The merger of Samsung C&T and Cheil Industries squeaked through in 2015 over the objections of activist investor Paul Elliott Singer, who had argued it undervalued C&T.
The deal was approved with the support of Korea’s state-run National Pension Service, a US$450bn fund with money from 22m citizens that had a stake in C&T large enough to swing the deal in either direction.
Prosecutors have alleged that backing from the NPS came about because of the bribes. On 8 June, former minister for health and welfare Moon Hyung-pyo was sentenced to two-and-a-half years jail for abuse of power after he was convicted of pressuring the NPS into backing the merger. The pension service is overseen by the health ministry.
Both Lee and Park say they didn’t discuss the deal in their meetings.
“Prosecutors face the double challenges of proving Samsung’s donations were indeed a quid pro quo and that bribes paid to Choi are essentially bribes paid to Park,” said Kim Nam-kuk, an attorney at Seoul-based law firm Myeunghyun. “It’s not an easy thing to prove, but the chance of a conviction still exists given strong suspicions about why the government would defy such opposition to vote in favour of a controversial merger.”
The prosecution hasn’t finished presenting its case, with Park and Lee yet to testify. The former leader was removed from office in March after lawmakers impeached her in December following months of protests over alleged corruption. She was indicted in April with South Korea electing a new president the next month.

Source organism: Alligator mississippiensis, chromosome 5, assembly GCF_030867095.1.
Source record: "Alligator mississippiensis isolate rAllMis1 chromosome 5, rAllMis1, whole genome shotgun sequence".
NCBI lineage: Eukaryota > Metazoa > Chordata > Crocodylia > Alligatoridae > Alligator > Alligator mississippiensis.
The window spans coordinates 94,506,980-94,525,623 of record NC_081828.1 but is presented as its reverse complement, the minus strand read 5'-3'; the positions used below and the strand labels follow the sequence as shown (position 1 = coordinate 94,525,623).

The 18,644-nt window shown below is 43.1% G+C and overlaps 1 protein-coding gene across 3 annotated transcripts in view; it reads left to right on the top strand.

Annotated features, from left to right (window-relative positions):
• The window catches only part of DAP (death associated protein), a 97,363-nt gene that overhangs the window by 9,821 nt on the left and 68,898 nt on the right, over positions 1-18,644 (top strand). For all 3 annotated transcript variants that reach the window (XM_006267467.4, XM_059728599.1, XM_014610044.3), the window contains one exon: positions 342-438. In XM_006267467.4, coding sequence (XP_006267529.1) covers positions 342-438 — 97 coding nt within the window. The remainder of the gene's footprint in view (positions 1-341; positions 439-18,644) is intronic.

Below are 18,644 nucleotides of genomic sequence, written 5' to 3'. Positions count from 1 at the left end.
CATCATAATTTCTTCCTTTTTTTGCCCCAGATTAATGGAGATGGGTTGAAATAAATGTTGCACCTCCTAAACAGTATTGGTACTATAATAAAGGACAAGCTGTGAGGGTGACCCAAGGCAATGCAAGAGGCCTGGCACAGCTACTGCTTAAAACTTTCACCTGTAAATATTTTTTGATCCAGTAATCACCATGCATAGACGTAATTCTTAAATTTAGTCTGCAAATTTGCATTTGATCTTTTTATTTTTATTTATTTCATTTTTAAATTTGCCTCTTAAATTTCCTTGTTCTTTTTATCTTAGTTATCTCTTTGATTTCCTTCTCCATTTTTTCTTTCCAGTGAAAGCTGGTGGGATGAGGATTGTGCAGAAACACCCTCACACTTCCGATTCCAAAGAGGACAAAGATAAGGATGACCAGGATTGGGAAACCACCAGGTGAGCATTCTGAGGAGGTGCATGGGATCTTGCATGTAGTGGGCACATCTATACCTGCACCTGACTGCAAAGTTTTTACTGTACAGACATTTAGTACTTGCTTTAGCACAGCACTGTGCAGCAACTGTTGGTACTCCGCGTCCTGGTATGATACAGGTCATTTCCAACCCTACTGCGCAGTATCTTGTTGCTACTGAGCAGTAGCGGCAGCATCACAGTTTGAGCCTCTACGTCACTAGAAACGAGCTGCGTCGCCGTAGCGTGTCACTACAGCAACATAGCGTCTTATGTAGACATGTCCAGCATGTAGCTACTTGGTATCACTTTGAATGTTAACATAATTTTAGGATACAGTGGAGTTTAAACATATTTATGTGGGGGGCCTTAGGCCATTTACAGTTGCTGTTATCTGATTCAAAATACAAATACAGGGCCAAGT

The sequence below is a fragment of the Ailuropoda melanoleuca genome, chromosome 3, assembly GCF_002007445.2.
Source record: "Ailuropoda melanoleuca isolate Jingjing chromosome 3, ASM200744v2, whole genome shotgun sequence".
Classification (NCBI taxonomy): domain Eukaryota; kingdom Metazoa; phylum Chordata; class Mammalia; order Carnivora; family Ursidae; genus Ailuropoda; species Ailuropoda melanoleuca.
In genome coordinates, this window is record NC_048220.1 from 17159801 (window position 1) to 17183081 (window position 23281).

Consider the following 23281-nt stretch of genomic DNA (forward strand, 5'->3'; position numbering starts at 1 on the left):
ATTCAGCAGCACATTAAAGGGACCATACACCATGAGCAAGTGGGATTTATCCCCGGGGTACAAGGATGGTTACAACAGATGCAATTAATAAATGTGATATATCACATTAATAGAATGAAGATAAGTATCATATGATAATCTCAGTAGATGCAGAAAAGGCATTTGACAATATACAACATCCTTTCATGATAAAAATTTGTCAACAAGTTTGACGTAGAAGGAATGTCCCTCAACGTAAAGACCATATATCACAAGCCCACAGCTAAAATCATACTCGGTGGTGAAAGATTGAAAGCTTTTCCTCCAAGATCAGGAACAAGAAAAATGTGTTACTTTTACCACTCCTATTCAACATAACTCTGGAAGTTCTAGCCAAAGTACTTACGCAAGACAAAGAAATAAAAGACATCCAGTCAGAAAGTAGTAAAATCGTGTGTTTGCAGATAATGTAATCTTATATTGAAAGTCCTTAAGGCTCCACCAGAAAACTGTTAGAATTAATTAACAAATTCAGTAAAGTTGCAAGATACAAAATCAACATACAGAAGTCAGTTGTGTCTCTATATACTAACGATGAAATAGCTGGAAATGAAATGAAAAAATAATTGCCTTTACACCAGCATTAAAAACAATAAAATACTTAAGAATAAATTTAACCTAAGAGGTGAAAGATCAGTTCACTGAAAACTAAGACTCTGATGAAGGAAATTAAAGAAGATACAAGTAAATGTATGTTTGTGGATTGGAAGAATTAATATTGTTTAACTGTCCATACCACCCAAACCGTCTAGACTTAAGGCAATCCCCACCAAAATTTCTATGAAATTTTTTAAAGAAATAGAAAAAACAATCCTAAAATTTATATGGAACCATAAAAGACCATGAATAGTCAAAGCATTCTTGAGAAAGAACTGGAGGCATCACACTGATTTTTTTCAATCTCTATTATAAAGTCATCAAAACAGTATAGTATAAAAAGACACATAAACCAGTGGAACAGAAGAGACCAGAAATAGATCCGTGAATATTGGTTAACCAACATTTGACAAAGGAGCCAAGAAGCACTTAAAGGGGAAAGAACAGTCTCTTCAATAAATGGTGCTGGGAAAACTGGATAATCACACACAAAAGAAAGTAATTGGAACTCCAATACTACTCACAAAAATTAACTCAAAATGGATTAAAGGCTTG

The legal battle over Lee at Seoul’s central district court has been closely monitored by South Korea’s media, and judge Kim Jin-dong, flanked by two junior justices, has convened hearings three times almost every week, one of which stretched through to 1am.
Lee has become more animated as the trial has worn on. Early sessions saw him sitting silently, staring straight ahead without showing any emotion. On 25 May, he smiled on his way to the courtroom, surrounded by a gaggle of press photographers, after getting off a prison bus holding a file. On 1 June, he flipped through hundreds of pages of testimony and whispered to his lawyers as prosecutors questioned witnesses across the aisle. In past weeks, Lee has even taken to surveying the courtroom audience, and begun passing notes to his lawyers in response to prosecutors’ arguments.
When prosecutors closed an April presentation with comments that Samsung could bribe anyone it wanted to, judge Kim delivered a rebuke that it had little to do with proving Lee and Park reached a deal when they met.
“That’s enough,” Kim said. “You opine too much.”
Still, bribery charges have been proven on circumstantial evidence in the past in South Korea, with the nation’s supreme court upholding such rulings.
“Evidence may be circumstantial, but presented in a convincing manner, it could still lead to a conviction,” said Shin Pyung, a professor of law at Kyungpook National University. “That judgment ultimately rests on the judge.” — Reported by Sam Kim, (c) 2017 Bloomberg LP